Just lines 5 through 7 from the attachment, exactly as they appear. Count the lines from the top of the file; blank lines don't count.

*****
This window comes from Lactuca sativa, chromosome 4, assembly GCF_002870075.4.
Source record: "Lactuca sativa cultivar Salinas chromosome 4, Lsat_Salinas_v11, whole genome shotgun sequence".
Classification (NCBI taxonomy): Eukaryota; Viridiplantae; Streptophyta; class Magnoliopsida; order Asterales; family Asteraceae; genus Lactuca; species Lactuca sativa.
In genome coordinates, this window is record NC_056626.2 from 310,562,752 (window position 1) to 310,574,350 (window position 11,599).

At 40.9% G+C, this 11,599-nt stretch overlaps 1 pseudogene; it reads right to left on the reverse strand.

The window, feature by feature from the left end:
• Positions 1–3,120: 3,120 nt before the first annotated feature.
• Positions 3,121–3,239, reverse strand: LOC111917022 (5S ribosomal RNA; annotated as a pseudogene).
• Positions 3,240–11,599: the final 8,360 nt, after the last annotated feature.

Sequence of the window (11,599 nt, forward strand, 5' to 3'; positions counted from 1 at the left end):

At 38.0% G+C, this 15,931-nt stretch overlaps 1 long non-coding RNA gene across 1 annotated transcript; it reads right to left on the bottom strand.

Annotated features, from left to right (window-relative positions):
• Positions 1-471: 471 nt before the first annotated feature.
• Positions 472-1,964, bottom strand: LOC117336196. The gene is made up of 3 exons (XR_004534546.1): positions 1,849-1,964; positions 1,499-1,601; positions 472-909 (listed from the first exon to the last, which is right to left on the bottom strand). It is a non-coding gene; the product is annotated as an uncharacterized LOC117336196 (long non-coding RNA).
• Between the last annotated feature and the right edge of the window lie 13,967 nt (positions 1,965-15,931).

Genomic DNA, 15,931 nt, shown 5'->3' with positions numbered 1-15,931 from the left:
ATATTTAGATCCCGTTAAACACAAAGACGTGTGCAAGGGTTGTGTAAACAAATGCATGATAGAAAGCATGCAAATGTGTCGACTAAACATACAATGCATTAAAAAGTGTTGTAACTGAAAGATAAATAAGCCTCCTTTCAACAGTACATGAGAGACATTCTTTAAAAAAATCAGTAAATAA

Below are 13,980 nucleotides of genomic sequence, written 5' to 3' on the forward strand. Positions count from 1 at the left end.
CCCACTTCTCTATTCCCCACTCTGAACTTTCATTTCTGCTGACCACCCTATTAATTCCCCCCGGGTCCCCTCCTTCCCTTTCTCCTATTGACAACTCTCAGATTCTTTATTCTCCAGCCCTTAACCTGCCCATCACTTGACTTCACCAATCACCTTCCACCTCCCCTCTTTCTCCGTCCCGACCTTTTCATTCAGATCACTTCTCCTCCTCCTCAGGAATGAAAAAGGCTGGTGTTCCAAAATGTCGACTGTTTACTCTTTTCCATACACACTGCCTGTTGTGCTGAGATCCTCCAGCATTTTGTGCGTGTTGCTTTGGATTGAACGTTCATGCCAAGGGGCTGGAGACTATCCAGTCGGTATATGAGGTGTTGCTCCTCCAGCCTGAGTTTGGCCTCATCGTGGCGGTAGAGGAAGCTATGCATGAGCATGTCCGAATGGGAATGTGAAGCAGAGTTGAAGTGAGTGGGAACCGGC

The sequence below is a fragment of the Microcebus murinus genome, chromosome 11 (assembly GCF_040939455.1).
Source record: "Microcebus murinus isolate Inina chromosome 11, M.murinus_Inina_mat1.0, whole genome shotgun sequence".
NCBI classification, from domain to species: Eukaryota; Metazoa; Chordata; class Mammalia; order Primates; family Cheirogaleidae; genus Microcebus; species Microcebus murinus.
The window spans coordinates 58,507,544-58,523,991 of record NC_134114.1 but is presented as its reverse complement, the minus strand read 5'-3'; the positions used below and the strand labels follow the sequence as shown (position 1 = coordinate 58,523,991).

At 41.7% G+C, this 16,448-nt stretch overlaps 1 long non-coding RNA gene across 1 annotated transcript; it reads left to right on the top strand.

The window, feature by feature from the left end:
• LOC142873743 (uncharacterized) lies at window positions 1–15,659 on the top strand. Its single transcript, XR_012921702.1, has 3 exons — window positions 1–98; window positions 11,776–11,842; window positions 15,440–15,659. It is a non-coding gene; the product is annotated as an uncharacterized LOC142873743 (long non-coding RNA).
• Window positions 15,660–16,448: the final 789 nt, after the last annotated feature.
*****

At 40.9% G+C, this 11,599-nt stretch overlaps 1 pseudogene; it reads right to left on the reverse strand.

The window, feature by feature from the left end:
• Positions 1–3,120: 3,120 nt before the first annotated feature.